New SeaChange Exhibit in Mystic Seaport’s New Thompson Exhibition Building

Photo: Brad Horrigan/The Hartford Courant

The Hartford Courant describes the new Thompson Exhibition Building, on the northern end of the 19-acre Mystic Seaport Museum as sitting “like a piece of 21st-century abstract sculpture in the midst of a 19th-century fishing village.” Chad Floyd, one of the architect involved in the design, says that the Thompson is “not intended to evoke a historical maritime theme like the legendary seaport. Rather, the building calls to mind the sea itself.”  Well, OK then.

I will reserve judgement on the structure until I see it in person. The structure may seem less jarringly out of place when viewed first hand than it appears to be in the photographs. Be that as it may, the Thomson Building’s Collins Gallery is the site of a new museum exhibit, “SeaChange,” which looks very interesting. The museum describes the exhibit as follows:

SeaChange, the inaugural exhibit in the Collins Gallery in the new Thompson Exhibition Building, presents a range of striking, surprising, and unusual objects drawn from the rich collections of Mystic Seaport. Each is a survivor of the past that speaks to a notable transformation—in material, technology, the sea itself, or the broader American culture over the past 200 years.

A special grouping of these intriguing artifacts are on display for the first time, alongside other Museum visitors’ favorites, all presented in a new setting with surprising stories. Together, they give glimpses into people’s lives in different places and times, from scientific surveyors charting the Atlantic coast on the eve of the American Revolution to western merchants trading for silk and tea in 1850s China, from Arctic explorers to laborers harvesting bird guano off Peru for American farmers. The stories of transformation they relate continue to impact our lives and our experiences with the sea.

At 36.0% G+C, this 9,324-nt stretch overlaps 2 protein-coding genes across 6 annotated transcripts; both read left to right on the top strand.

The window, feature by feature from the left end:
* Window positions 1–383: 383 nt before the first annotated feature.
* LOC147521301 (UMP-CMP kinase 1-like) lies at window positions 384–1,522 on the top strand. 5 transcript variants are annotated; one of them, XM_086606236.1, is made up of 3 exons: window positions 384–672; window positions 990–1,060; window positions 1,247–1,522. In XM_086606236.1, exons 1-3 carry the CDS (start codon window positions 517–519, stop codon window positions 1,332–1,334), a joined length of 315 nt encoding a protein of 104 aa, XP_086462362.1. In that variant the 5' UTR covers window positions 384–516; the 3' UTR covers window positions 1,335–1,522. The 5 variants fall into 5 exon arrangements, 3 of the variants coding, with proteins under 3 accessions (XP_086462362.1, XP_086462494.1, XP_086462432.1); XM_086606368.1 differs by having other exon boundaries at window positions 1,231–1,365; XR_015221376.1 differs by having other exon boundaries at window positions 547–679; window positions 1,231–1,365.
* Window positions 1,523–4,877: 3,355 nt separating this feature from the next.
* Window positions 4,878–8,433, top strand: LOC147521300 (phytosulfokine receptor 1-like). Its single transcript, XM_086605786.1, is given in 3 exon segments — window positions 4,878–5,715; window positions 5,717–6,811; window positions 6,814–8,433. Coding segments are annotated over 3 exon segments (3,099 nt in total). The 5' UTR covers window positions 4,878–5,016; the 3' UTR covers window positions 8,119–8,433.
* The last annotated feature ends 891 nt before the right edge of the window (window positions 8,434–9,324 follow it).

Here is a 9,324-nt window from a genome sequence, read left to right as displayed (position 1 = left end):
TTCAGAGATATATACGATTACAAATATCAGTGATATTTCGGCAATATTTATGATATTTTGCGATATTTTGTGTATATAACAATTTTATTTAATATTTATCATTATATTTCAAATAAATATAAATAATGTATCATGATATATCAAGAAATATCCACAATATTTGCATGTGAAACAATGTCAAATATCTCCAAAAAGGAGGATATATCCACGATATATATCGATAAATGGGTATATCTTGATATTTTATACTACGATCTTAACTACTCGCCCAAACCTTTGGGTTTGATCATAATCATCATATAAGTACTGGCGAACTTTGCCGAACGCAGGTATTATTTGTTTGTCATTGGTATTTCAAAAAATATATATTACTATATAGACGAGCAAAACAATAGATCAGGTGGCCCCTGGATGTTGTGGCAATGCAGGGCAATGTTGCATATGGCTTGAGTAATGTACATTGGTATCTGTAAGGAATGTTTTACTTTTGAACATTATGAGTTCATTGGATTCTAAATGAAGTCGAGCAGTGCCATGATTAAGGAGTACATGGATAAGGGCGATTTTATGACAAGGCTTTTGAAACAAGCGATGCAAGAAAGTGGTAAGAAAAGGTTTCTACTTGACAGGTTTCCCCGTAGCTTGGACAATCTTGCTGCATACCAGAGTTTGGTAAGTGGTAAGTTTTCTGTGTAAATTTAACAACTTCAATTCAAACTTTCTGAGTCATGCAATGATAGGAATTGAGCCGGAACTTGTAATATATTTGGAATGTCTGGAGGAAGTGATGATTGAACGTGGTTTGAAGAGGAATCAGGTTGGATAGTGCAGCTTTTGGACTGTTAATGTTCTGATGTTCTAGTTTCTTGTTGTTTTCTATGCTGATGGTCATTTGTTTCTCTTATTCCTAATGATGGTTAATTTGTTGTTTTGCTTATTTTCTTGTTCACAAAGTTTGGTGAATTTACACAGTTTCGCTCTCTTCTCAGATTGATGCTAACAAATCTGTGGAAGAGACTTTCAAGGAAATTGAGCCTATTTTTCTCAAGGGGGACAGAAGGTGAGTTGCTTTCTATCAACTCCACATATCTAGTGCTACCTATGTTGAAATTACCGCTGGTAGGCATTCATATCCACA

Charting the Coast: SeaChange Exhibit at Mystic Seaport

Charting the Coast

Thanks to Irwin Bryan for contributing to this post.

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6 Responses to New SeaChange Exhibit in Mystic Seaport’s New Thompson Exhibition Building

  1. Ginny says:

    As a former Mystic resident, and a former employee of the Museum I am both a very loyal and totally devoted supporter of the Museum. However the Thompson building is so jarringly out of synch with the rest of the architecture and period buildings in the Museum that it is hard to be enthusiastic about any aspect of it except for, perhaps, the exhibit spaces that it encompasses. The Museum is described as a “Living history museum [which] features village, ships and 17 acres of exhibits depicting coastal life in New England in the 19th century.” Indeed “The Museum of America and the Sea” is much more and the scope of the exhibits about international maritime history such as whaling is fabulous as well as exhibits and vessels from the 20th century. Fortunately the new building (state of the art and engineered to resist ocean rise from climate change) is at the north end where it is separated from the more traditional buildings and activities. However it looks like — well Trump’s hairdo is about the best that I can do. From the other side of the Mystic River it sticks out like a sore thumb and it does from Route 27 as well. I understand that the Groton side has an architectural review for buildings along the river which the Stonington side does not have. That review process might have created a building more in keeping with the rest of the Museum and both communities. Presumably time will soften the edges of the building and create a patina but blend in or depict coastal New England in the 19th century? Not at all. In fact, despite the the risk of offending the administration the design of this building is a major blunder. Trump’s hair do, as I said…………….